More than 8GW – or two-thirds – of the nearly 13GW of existing onshore wind capacity in the UK is facing retirement by 2040, Renewable UK has warned in a new report.

The trade association has urged the government to work with local authorities to support the repowering of old windfarms and prevent “a backsliding of progress against our carbon budgets”.

“By 2040, nearly two-thirds of the UK’s current onshore capacity will be older than its expected 25-year lifetime,” the report states. “This means that in addition to our growing electricity needs, our capacity gap will increase by over 8GW.

“The power supplied by onshore windfarms in the UK each year could decrease from 30TWh to 10TWh over these 20 years if no new onshore sites are built during that time.

“This represents losing 17 per cent of the UK’s current renewable energy sources generation at a time when decarbonising the power sector is a priority.”

Renewable UK has modelled three different scenarios for the future repowering of windfarms – optimal, intermediate and low – reflecting variables such as the likelihood of generators applying to repower their sites and the success rate of planning applications.

Of the 8.3GW of existing onshore wind capacity expected to reach retirement age by 2040, the reports says 5.5GW would be lost in the low scenario and 2GW in the intermediate scenario. It says the use of newer, larger turbines to repower windfarms could bring about a 4GW increase in capacity in the optimal scenario.

Repowering scenarios

Renewable UK says the government and local authorities should commit to maintaining the current onshore wind capacity in the coming decades and implement policies to support the repowering of old windfarms.

One of the main issues that needs to be addressed is a “lack of visibility” over the planning process. The report says the government should develop “clear planning guidance” setting out agreed criteria for the assessment of applications, adding: “There should be a presumption in favour of granting evergreen planning consent, subject to the usual conditions dealing with decommissioning and restoration at the end of the life of the windfarm.”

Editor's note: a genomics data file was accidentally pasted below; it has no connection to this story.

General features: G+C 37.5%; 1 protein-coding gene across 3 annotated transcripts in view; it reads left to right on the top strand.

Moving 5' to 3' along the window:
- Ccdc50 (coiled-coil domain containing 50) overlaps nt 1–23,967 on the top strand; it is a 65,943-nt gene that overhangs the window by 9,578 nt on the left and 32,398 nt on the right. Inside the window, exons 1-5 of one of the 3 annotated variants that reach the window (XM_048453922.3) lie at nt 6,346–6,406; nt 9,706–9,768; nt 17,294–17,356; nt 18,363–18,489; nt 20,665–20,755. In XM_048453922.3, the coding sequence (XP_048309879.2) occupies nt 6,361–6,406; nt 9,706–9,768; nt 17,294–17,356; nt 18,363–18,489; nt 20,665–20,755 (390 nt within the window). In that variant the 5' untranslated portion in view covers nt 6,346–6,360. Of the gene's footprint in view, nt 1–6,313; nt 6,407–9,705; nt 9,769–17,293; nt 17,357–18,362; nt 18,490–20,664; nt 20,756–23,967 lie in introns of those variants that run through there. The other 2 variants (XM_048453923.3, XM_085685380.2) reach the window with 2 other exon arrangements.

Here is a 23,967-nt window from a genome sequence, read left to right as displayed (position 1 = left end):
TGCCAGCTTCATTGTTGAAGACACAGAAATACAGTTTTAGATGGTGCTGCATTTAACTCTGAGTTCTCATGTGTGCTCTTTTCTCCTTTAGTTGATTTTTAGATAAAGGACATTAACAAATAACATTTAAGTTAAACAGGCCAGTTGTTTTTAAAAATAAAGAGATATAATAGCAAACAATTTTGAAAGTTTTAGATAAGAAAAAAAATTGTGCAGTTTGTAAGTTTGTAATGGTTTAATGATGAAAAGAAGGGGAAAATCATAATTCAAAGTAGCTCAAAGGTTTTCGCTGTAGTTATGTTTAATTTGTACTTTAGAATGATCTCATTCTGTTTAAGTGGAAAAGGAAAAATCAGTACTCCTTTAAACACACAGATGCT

It also highlights the continued exclusion of onshore wind projects from contracts for difference auctions and calls for an “appropriate market mechanism” to enable repowering.

Renewable UK deputy chief executive Emma Pinchbeck said: “This should be an easy win on climate change that cuts emissions and secures cheap power for consumers. The public mood is for more urgent action to tackle climate change and this is a concrete example of where government can act to avoid backsliding on progress against our carbon reduction targets. We need to see positive policies in place that will keep Britain powered up with clean, affordable electricity.”

“Without new policies from government we risk losing huge amounts of renewable energy, so repowering onshore wind is critical to cutting our carbon emissions and closing the looming energy gap. Upgrading our infrastructure with modern onshore turbines is good for consumers, as onshore wind is the cheapest form of new electricity available and brings investment to communities around the UK.”

Speakers will be discussing how the UK can reach net zero carbon emissions at the Utility Week Energy Summit on 13 June. Click here for more details.